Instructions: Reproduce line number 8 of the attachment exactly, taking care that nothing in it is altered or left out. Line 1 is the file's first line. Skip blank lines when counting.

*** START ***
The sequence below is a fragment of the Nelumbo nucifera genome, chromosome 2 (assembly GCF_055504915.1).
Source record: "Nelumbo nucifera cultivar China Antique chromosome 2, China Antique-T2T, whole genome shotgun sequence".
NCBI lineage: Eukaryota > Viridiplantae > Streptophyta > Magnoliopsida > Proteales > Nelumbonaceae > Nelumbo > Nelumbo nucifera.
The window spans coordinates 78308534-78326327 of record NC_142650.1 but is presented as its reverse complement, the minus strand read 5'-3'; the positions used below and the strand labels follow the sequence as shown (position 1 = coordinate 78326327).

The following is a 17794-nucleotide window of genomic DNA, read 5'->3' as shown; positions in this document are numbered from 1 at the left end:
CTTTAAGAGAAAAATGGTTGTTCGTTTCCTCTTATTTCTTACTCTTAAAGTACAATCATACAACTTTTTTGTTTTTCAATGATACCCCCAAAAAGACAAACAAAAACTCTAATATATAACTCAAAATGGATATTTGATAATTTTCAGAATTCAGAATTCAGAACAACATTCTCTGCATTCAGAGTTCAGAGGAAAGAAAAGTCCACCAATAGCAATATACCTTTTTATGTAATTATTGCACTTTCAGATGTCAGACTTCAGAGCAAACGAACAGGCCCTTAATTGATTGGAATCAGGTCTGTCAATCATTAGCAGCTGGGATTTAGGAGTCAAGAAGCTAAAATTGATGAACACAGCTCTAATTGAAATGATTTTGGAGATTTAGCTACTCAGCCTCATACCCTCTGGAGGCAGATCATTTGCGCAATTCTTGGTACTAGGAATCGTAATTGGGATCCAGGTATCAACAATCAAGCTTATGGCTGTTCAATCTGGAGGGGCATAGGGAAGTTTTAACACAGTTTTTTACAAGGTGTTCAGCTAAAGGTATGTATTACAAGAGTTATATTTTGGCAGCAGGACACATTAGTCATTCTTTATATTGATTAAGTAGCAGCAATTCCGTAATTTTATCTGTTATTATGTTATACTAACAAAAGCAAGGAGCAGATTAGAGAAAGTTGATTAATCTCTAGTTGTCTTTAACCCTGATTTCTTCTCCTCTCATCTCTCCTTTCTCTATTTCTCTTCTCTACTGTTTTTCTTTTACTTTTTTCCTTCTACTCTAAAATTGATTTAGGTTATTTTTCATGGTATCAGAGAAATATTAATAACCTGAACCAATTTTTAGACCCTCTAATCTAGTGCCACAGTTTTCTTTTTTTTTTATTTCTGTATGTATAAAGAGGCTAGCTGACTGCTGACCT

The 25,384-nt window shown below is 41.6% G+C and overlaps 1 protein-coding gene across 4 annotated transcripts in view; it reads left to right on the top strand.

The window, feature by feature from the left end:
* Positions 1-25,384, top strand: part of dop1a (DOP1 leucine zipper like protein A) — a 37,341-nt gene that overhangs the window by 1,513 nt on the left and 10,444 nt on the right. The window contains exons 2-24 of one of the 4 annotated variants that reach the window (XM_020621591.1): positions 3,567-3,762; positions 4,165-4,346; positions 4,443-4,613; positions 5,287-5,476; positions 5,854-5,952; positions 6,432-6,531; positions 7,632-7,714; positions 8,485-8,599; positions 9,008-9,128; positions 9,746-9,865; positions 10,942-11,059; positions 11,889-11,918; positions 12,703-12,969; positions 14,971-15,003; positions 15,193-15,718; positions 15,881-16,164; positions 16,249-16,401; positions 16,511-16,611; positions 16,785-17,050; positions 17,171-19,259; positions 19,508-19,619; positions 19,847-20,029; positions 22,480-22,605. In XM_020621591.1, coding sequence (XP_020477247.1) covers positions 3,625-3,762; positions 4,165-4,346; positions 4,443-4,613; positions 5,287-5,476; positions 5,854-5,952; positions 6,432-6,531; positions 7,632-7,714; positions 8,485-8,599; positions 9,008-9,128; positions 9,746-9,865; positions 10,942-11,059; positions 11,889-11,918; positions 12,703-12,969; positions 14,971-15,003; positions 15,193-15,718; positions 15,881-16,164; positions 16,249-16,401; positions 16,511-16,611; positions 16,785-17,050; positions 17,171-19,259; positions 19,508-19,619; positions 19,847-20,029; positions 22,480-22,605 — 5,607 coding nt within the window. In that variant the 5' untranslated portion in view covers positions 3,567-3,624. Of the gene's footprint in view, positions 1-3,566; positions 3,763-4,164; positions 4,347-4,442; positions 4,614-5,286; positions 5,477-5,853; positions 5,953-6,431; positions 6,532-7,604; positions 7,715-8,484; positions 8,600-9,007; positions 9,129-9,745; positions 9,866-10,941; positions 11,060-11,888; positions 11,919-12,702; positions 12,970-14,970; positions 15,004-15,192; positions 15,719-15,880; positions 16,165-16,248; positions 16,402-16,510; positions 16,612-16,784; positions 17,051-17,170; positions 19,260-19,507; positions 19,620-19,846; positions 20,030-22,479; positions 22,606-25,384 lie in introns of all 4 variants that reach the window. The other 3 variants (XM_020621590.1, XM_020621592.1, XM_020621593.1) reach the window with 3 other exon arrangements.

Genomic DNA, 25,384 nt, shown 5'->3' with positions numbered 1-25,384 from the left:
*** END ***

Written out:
The window, feature by feature from the left end: